New Brunswick's Tobacco Lawsuit to be Joined by Manitoba and Nova Scotia
Three years since taking big tobacco firms to court for recovery of healthcare costs, the government of New Brunswick is about to welcome both Manitoba and Nova Scotia in its legal battle.
The Manitoba government said it intends to reach an arrangement with the consortium of law firms already hired by the New Brunswick government to handle its own province's litigation. The Nova Scotia government is also seeking a firm to take on its case on a contingency basis.
"We're pleased to work with the other provincial governments towards the recovery of tobacco-related health-care costs," said New Brunswick Justice Department spokesman Paul Harpelle. "There could be some benefits to taxpayers by consolidating efforts."
Attorney General Marie-Claude Blais said in the news release the province welcomed the opportunity to share resources, although neither province has signed on yet.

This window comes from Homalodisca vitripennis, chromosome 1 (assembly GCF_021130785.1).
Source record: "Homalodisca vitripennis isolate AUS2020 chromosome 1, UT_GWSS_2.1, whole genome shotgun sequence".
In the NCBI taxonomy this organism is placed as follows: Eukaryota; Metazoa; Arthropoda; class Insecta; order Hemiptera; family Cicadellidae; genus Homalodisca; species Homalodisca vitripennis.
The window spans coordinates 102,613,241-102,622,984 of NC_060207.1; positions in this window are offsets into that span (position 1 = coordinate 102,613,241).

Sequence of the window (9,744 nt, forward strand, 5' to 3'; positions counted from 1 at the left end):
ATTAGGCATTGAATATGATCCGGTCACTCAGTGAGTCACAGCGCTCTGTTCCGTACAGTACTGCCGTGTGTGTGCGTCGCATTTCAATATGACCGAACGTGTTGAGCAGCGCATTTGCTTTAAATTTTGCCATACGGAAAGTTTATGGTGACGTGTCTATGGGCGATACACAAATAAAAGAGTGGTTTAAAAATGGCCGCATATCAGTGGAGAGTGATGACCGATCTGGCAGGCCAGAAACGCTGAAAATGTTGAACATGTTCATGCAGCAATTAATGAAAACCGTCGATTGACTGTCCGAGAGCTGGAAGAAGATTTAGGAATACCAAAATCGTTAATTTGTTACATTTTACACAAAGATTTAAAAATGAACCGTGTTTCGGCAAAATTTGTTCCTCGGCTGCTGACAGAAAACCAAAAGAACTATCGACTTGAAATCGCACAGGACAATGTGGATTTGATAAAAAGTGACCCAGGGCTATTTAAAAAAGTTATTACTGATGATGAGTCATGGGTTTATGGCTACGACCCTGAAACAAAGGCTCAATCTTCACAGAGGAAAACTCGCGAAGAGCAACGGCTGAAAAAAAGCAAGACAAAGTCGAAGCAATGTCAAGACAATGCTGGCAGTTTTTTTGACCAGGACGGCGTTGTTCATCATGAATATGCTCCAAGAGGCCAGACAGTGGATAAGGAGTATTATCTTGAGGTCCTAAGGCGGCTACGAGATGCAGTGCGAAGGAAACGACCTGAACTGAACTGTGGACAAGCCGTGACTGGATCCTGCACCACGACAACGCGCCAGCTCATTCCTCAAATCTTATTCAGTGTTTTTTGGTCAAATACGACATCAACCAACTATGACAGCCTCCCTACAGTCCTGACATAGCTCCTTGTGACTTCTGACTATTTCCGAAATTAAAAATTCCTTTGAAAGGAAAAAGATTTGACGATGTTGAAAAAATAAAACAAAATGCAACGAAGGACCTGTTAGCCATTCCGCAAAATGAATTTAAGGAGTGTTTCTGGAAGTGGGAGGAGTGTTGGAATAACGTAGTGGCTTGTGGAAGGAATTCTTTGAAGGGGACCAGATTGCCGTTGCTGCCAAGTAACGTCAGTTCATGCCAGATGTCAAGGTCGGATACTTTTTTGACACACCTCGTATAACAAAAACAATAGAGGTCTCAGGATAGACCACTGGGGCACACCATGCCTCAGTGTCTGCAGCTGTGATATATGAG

Big tobacco contests that the lawsuit is only in its infancy.
"At the end of the day the only potential winners will be the lawyers," said Eric Gagnon, a spokesman for Imperial Tobacco Canada. "We will defend ourselves, and there is not going to be any out-of-court settlement."
Gagnon said Imperial Tobacco Canada has already been locked in a lawsuit with British Columbia for 10 years now, with New Brunswick's suit expected to chart the same course.
Named in the action are Rothmans, Benson and Hedges Inc., Philip Morris USA Inc., R.J. Reynolds Tobacco Company, Imperial Tobacco Canada Ltd. and British American Tobacco (Investments) Ltd. The New Brunswick Lung Association has estimated the province's lawsuit against tobacco companies could be worth up to $1 billion.
A consortium of lawyers hired by New Brunswick includes two from the province, several from Ontario and two firms in the United States that have been involved in settlements of state lawsuits. The lawyers have been hired on a contingency basis.